What follows are excerpts from several emails written by members of the Virginia House of Delegates to their constituents. These were published last week after the General Assembly passed a budget.
From RICHARD L. ANDERSON, Delegate, 51st House District. Sent: Fri 6/13/2014 3:05 PM
WE HAVE A BUDGET!
I arrived home at 3am this morning after the General Assembly passed a responsible and cautious budget at midnight last night. The bill passed the House 69-31 and the Senate 21-18, an almost 2-to-1 margin across both houses.
Key: Our spending plan for the next two years increases funding for selected programs that are critical for our people, funds most other programs at the same amount as the prior two-year budget (i.e., few cuts), addresses our state’s $1.5 billion revenue shortfall forecasted over the next two years, and defers Medicaid decisions until after the legislature has completed its work on Medicaid.
To ensure that the General Assembly retains its rightful role regarding Medicaid decisions, both houses approved an added clarifying section that unequivocally prohibits the expansion of Medicaid without the direct approval of the legislature.
This budget closes the $1.5 billion revenue shortfall by also using some of the state’s Rainy Day Fund. Unfortunately, we had to eliminate teacher pay raises and new funding for higher education. I strongly supported teacher compensation increases and am disappointed by this turn of events, but depressed revenues meant that the money is simply not there.
On the other hand, we protected over $300 million in new classroom funding for K-12 education, $50 million in new funding for mental health reforms, and investments in our state employee retirement system.
For a very detailed look at what the budget does and does not include, visit the House Appropriations Committee website by clicking here.
The budget is now enroute to the Governor for his consideration and action. I am hopeful that he will sign the budget with minimal changes so that our Commonwealth is not moved closer to a shutdown and/or interruption of services to our people.
From Jackson H. Miller, Majority Whip, 50th House District. Sent: Fri 6/13/2014 7:58 AM
I am pleased to announce that last night, after a three-month impasse, both the House of Delegates and Senate passed a responsible budget on a bi-partisan vote. Passing this budget guarantees paychecks for our teachers, police officers, firefighters and includes funding for 14,000 more in-state slots at Virginia’s public colleges and universities. What this budget does not include is further expansion of Obamacare in Virginia. While the Virginia General Assembly has had to deal with a significant shortfall, the budget we passed will allow us to preserve our investments in the core functions of government – education, transportation, and public safety.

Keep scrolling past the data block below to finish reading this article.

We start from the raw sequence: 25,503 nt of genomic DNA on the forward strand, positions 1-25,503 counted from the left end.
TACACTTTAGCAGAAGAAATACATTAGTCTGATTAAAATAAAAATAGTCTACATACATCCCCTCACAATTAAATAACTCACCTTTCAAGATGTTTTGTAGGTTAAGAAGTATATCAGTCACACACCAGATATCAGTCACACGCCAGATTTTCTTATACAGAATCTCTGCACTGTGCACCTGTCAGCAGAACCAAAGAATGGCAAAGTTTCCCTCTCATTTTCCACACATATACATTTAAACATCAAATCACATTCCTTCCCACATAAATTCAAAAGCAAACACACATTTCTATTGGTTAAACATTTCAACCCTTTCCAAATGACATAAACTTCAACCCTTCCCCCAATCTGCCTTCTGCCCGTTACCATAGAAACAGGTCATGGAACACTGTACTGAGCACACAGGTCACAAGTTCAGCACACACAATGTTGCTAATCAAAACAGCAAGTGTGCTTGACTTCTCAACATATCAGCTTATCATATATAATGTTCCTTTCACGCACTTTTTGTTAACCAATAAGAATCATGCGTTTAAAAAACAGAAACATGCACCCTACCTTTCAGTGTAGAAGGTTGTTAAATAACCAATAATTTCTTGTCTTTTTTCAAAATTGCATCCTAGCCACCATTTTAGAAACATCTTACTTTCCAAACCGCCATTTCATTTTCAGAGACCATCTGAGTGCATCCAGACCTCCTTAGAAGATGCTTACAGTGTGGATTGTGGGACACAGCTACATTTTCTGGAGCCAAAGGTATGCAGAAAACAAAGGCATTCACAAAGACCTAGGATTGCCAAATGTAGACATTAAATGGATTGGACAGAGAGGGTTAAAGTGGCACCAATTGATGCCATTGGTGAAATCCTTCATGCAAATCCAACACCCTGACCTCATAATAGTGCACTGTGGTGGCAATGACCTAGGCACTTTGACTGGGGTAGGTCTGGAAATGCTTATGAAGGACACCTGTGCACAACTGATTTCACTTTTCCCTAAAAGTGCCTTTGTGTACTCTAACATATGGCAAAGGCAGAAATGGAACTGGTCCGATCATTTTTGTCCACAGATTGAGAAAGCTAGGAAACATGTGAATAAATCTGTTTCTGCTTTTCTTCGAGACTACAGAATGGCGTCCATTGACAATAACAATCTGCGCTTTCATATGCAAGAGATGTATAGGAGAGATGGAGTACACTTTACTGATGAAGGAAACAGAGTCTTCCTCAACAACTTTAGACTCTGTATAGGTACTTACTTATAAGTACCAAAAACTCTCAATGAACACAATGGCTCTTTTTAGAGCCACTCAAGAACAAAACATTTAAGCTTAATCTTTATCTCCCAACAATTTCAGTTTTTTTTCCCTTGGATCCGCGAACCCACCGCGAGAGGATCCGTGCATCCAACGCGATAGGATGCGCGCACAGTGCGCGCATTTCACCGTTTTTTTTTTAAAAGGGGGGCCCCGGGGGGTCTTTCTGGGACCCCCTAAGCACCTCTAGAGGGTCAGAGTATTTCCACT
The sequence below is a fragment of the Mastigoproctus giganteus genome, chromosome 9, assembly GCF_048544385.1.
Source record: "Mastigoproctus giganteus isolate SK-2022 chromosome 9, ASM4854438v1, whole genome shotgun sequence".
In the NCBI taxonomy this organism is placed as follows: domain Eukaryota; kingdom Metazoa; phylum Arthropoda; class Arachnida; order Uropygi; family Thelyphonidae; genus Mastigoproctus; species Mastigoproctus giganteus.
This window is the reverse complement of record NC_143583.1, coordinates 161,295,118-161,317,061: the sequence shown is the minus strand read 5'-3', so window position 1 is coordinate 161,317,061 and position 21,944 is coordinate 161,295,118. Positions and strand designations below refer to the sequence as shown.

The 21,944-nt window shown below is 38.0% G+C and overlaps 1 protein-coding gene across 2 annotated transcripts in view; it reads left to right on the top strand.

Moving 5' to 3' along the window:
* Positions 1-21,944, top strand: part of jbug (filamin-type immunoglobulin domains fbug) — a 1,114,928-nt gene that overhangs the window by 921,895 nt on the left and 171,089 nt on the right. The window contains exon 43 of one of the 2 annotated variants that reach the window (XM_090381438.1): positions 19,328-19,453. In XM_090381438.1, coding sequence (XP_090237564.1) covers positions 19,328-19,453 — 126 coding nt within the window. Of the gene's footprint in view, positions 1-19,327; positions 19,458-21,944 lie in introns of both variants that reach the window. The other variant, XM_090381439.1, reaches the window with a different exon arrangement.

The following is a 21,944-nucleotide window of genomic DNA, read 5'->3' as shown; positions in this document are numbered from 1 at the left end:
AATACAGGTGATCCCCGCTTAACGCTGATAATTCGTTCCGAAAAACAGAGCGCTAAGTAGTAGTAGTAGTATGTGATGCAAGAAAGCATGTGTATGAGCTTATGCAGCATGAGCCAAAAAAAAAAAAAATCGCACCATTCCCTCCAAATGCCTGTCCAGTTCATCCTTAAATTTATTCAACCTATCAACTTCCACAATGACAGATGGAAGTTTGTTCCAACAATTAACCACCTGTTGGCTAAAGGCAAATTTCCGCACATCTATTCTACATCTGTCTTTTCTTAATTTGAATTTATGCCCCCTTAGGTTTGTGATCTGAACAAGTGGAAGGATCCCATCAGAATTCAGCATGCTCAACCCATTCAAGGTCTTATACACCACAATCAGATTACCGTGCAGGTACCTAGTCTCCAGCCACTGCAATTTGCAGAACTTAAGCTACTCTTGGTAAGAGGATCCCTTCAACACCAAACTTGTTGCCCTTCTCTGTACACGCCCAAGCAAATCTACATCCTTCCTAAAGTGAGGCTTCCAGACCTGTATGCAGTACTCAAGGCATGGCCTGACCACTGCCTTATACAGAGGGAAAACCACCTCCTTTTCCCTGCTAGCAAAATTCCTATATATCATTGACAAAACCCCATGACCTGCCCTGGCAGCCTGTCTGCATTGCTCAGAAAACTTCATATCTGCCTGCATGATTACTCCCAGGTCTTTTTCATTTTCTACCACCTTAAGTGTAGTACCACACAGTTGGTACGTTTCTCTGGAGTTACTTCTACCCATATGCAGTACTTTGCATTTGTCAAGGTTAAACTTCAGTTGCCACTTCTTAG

From Scott Lingamfelter, Delegate, 31st House District. Sent: Fri 6/13/2014 12:04 PM
Stand Firm with Scott
We stood firm! We listened to you! We are accountable to the people we serve! That is why we have a budget in Virginia at last; a budget that is fiscally sound and does not expand Obamacare.
This week, Virginians saw firsthand what happens to politicians when voters feel their elected leaders are out of touch with their issues, their thinking, and their expectation for good governance. The lesson is clear: in order to lead, you have to listen. Once you listen, you have to take action to help create the right policies that protect our constitutional rights, the vitality of families, and the prosperity of small businesses that are the backbone of our economy.
As a member of the Virginia House of Delegates, I take my role very seriously. I have an obligation to the people I serve. That means I take the tough positions-which aren’t always popular with some people-but that’s the price of leadership. There are people who want to expand Obamacare in Virginia; I get it, but I also get this: We have a $17.5 trillion national debt and we borrow $430 million per HOUR at the federal level. Obamacare expansion in Virginia would put a huge hole in Virginia’s budget going forward. This hole would inevitably result in cuts in education, law enforcement, higher education, and other core functions of state government. Many people, including myself, very badly want real healthcare reform. What has been delivered to us by the Obama administration-a huge federal program forced down our throats-is not the right approach. It is time for Congress to take a clean sheet of paper toward healthcare reform, and the first step is to repeal Obamacare and put in place legitimate reform… not big government.
From Rob Bell, Delegate, 58th House District. Sent: Fri 6/13/2014 1:32 AM
Budget Passes — WITHOUT Obamacare Medicaid Expansion
It took until late on June 13, but tonight the House and Senate both endorsed a state budget — and one without the proposed Obamacare Medicaid expansion.
The bill passed the Senate 21-18 and the House 69-31. Click for the votes of your Delegate and Senator. Both bodies also endorsed an amendment to add safeguards against the Governor expanding Medicaid without legislative approval.
I opposed the proposed Medicaid expansion because spending on the program is already unsustainable. Even without the proposed expansion, Virginia will pay $600 million more in Medicaid benefits in this biennial budget. The proposed expansion would have accelerated this spending, and by adding thousands of recipients, it would have made it that much harder to reform the program.
The budget has now been sent to Governor McAuliffe, and we anticipate his actions next week.
These guys run every two years, and they will be running again in 2015. So please do as Bell suggests. Find out how your Delegate (and your Senator to) voted, and let him or her know what you think.